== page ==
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Another design hiccup

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Let me just explain a little: Everything is written in C++. I have an Engine class, a VideoDriver class (opengl currently), and a SceneGraph class. I also have a ReadFile class that holds an open file pointer to a file and I just wrote a FileSystem class that will return ReadFile objects to files, but if the path it is passed it not valid, it will also search a bunch of default directories. Most of the objects I have right now (milkshape model, md2 model), get passed an open ReadFile object on their creation so they can load themselves. But, if the model class is loading a texture and gets the path (or an absolute path) from the model file (milkshape, I'm looking at you), it won't load as the path will be incorrect because someone who is a lot more talented than me create the model. Now to the problem. I want each class to be able to access the FileSystem (through a pointer probably), but the problem is that each scene object (of which the model objects are derived from) have a pointer to the scene manager, which has a pointer to the video driver, but I can't see the file system having a place anywhere apart from inside the Engine class. And the scene object can't currently access that. I'm not going to add access for the scene objects to access the Engine class just for something like this, and I also want to avoid having the file system passed in as another constructor param. So, I'm a little stuck on proper design.

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Global?

No, no, not kidding. It's a filesystem class! Most languages have this sort of thing publically visible out of the box. A singleton [a search will likely lead to a bevy of arguments and a few good links] also would likely be appropriate depending on the filesystem class; as much as I dislike it in almost every other case.

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Let me suggest some alternatives.

First, you could separate the resources from the file system (or however they get loaded). In other words, loading is not done by the resource, it is done by a resource manager/factory. That simplifies the code and the interface for the resource. Then the scene manager goes to the resource manager to get any resources.

You could also separate the loaded resources from the scene manager. That is, a separate scene object is constructed from a resource. I'm not sure of the benefit, but it is something to consider.

The advantage of separating the classes in this manner is that it reduces dependencies and coupling, which is what you describe as the problem. The disadvantage is that the overall system becomes bigger.

Second (but related to the first), a system that loads data via dispatch might work better than a system that loads by demand. In this system, you load a single file that contains several objects. Each object has an identifier that tells what kind of object it is and what its name is. The loader reads the data for the resource into memory and then calls the function that is associated with that kind of resource (a factory). Generally, any resources needed by the resource being constructed are required to have been already loaded, but not always. The fully loaded and constructed resource is finally handed to the scene manager.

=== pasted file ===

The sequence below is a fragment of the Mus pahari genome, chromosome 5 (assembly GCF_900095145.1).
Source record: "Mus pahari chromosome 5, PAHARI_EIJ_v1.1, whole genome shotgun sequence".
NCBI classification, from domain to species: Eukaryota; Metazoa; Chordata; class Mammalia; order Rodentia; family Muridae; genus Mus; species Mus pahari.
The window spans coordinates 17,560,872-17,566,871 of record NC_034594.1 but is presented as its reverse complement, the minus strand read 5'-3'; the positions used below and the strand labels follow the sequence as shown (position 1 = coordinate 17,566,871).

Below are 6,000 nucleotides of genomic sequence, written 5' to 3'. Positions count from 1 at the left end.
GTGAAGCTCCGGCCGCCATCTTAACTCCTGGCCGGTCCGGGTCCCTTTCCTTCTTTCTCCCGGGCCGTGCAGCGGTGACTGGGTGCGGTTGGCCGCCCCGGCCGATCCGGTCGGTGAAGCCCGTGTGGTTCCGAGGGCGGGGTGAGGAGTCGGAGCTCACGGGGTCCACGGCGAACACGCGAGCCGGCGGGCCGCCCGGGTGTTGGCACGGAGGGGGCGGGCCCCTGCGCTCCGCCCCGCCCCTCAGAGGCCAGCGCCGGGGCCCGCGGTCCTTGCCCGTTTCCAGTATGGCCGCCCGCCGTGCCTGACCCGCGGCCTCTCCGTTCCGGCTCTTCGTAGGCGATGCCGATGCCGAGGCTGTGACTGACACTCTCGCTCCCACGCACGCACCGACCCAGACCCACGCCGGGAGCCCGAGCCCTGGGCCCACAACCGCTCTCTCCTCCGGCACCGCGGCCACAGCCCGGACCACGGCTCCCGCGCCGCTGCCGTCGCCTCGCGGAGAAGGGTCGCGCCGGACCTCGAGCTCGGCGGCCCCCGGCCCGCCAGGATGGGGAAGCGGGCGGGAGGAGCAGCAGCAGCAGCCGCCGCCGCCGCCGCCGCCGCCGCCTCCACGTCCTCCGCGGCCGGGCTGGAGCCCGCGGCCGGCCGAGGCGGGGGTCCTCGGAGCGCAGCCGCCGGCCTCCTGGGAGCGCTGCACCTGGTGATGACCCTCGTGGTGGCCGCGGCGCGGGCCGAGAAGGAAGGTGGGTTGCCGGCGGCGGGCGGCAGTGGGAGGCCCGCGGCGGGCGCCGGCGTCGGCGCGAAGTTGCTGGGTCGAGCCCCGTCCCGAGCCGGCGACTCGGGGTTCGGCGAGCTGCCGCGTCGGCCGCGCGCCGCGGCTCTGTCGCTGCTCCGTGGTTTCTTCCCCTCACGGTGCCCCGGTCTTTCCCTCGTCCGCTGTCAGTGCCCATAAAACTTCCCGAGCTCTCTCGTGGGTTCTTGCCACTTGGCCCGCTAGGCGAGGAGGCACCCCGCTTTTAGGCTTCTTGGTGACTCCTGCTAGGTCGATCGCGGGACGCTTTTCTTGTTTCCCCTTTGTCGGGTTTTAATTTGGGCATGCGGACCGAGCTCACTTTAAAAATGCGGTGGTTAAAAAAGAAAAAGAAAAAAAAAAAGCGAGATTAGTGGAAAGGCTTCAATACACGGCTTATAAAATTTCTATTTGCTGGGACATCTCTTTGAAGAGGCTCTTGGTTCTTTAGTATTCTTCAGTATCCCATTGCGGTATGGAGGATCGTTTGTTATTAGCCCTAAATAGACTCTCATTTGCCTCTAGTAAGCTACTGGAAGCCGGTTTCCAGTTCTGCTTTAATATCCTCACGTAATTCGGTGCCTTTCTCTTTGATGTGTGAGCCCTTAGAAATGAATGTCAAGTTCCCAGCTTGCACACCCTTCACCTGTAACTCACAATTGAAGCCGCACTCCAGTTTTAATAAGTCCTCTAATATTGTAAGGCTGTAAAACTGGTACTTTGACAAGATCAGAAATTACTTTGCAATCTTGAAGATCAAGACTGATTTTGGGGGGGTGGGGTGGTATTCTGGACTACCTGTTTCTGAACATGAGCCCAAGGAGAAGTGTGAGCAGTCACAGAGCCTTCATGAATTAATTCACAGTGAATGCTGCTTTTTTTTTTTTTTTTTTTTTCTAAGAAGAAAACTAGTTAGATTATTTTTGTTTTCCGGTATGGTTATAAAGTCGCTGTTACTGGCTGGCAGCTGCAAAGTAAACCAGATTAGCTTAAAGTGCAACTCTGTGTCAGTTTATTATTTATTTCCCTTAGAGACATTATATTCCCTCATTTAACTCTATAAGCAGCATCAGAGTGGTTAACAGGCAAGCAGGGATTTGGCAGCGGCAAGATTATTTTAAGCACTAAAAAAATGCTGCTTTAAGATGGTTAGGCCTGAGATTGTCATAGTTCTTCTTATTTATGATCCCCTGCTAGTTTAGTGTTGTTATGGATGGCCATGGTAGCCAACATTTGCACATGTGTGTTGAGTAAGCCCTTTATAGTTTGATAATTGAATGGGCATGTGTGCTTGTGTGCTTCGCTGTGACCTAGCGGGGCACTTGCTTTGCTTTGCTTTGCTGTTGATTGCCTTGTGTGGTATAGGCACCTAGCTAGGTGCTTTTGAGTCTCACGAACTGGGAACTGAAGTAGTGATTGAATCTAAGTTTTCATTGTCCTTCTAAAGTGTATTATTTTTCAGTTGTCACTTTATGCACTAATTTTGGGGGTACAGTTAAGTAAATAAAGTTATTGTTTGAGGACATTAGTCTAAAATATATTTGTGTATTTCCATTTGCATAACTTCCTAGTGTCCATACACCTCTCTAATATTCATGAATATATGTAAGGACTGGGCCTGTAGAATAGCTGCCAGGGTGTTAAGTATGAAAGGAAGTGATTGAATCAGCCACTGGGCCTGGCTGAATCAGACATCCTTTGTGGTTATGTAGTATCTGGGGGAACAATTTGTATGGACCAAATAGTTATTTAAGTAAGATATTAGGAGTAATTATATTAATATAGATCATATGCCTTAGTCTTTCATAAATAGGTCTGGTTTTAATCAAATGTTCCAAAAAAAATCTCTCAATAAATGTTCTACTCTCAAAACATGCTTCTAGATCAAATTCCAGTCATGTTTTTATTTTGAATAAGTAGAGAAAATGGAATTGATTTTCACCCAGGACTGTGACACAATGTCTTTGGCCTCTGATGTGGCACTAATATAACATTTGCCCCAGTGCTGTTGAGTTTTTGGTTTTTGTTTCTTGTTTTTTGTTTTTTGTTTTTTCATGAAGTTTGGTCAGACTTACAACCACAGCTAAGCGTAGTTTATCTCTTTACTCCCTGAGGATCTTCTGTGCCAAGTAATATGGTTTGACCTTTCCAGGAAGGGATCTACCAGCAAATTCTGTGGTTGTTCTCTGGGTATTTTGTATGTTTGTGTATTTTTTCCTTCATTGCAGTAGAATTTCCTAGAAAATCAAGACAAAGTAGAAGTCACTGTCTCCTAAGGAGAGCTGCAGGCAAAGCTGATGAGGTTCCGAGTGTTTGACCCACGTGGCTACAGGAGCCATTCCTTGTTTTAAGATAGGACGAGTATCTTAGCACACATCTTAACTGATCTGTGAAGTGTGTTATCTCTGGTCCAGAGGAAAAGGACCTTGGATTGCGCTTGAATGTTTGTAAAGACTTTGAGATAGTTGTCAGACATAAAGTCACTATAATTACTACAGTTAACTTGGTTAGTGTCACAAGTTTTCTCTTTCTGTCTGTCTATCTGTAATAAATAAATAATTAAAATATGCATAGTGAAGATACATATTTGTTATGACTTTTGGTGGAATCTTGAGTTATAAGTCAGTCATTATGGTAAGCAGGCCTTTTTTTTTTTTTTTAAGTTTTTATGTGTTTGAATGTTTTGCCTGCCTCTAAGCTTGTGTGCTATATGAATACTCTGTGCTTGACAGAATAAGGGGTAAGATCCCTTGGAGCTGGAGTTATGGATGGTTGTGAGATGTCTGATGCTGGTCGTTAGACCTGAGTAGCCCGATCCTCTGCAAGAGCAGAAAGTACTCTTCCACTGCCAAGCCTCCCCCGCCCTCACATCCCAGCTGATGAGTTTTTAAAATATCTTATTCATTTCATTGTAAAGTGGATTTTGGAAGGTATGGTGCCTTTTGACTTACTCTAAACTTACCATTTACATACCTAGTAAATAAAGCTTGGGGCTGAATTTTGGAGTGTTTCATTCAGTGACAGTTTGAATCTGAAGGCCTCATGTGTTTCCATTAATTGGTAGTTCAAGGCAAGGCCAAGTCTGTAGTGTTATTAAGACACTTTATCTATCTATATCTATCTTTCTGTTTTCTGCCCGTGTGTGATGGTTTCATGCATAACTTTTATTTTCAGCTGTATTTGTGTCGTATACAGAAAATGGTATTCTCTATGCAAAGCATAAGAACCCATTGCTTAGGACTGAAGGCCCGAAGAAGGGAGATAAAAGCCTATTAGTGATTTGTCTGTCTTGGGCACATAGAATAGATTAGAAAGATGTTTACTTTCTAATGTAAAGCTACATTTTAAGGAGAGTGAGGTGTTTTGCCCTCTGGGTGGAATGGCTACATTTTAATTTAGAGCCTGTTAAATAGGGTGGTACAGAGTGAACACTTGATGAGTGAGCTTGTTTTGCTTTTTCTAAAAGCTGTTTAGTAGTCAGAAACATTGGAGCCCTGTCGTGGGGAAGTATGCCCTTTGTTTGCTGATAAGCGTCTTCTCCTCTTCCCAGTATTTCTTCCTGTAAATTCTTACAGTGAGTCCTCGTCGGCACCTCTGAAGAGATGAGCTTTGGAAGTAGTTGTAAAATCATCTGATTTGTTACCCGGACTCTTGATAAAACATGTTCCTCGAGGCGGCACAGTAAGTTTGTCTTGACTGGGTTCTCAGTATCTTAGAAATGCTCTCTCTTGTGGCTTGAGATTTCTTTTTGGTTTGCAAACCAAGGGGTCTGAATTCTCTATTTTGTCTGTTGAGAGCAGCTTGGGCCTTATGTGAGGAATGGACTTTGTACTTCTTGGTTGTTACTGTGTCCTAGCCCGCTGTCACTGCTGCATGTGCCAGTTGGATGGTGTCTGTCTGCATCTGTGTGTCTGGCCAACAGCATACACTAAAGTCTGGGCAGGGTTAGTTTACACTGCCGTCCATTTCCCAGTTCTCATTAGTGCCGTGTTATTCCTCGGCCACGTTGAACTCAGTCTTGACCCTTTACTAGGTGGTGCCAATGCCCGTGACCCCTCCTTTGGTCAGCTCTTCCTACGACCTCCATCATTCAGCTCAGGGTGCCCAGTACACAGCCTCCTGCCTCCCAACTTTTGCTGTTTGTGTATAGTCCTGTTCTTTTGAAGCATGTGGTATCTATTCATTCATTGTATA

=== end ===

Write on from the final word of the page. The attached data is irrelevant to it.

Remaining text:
I guess the commonality between these is that the resource is fully loaded and constructed before being given to the scene manager.

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I suppose that have a resource class seperate from the scene node makes it easier when you have to load a single model file more than once, they can all use the same resouce, which can save on memory.

Also, now I'm loading and creating the scene node in the same step as it were (using the constructor to call the load function). So, even if I get a message saying that the model could not be loaded an essentially useless scene node gets inserted into the scene graph. If we seperated the loading and creation of the scene node, we would know if the resource was invalid before inserting it into the scene graph.

The problem is that I see what you are suggesting as no small update. I've actually already have one of the things that you suggested already written down for the next iteration of my engine. But it seems to be overkill at the moment.

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Quote:
Original post by Endar
The problem is that I see what you are suggesting as no small update. I've actually already have one of the things that you suggested already written down for the next iteration of my engine. But it seems to be overkill at the moment.

No problem. Getting the current iteration working first is a smart goal. In that case, I would agree with Telastyn: make the FileSystem object a global (perhaps a Singleton).

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